COVID-19 variant first found in India now found in at least 17 countries: WHO
The UN health agency said the B.1.617 variant of COVID-19 first found in India had as of Tuesday been detected in over 1,200 sequences uploaded to the GISAID open-access database 'from at least 17 countries'.
GENÈVE - The World Health Organization said on Tuesday that a variant of COVID-19 feared to be contributing to a surge in coronavirus cases in India has been found in over a dozen countries.
The UN health agency said the B.1.617 variant of COVID-19 first found in India had as of Tuesday been detected in over 1,200 sequences uploaded to the GISAID open-access database "from at least 17 countries".
"Most sequences were uploaded from India, the United Kingdom, USA and Singapore," the WHO said in its weekly epidemiological update on the pandemic.
The WHO recently listed B.1.617 - which counts several sub-lineages with slightly different mutations and characteristics - as a "variant of interest".
But so far it has stopped short of declaring it a "variant of concern".
That label would indicate that it is more dangerous than the original version of the virus by for instance being more transmissible, deadly or able to dodge vaccine protections.
India is facing surging new cases and deaths in the pandemic, and fears are rising that the variant could be contributing to the unfolding catastrophe.
The explosion in infections in India - 350,000 new cases were recorded there on Tuesday alone - has driven a surge in global cases to 147.7 million.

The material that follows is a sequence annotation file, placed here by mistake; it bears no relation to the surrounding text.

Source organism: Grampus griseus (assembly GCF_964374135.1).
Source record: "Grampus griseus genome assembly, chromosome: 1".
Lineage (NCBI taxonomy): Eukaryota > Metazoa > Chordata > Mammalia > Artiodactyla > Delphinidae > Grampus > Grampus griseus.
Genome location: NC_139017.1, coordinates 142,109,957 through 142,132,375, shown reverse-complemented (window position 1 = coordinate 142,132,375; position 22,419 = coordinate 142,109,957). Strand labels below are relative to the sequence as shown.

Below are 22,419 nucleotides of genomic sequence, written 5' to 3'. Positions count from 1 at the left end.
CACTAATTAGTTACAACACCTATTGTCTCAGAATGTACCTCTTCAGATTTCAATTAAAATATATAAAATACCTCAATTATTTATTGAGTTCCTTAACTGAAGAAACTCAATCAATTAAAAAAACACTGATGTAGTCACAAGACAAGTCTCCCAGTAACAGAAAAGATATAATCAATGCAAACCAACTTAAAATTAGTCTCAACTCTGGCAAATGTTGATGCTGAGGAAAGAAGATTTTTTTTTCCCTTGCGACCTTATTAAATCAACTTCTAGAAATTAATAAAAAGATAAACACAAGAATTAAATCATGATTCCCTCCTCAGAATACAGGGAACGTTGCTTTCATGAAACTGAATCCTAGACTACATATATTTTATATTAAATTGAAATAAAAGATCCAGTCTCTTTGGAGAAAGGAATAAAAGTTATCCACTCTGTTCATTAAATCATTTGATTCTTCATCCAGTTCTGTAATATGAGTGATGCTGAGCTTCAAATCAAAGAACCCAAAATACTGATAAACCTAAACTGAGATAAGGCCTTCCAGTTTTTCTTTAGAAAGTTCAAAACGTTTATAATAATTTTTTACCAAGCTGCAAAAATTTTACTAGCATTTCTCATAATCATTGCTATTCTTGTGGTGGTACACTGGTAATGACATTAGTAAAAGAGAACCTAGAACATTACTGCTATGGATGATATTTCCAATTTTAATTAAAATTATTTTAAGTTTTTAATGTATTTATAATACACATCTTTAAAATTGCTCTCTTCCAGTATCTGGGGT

The virus has now killed more than 3.1 million people worldwide.
The WHO acknowledged that its preliminary modelling based on sequences submitted to GISAID indicates "that B.1.617 has a higher growth rate than other circulating variants in India, suggesting potential increased transmissibility".
It stressed that other variants circulating at the same time were also showing increased transmissibility, and that the combination "may be playing a role in the current resurgence in this country."
"Indeed, studies have highlighted that the spread of the second wave has been much faster than the first," the WHO said.
It highlighted though that "other drivers" could be contributing to the surge, including lax adherence to public health measures as well as mass gatherings.
"Further investigation is needed to understand the relative contribution of these factors," it said.
The UN agency also stressed that "further robust studies" into the characteristics of B.1.617 and other variants, including impacts on transmissibility, severity and the risk of reinfection, were "urgently needed".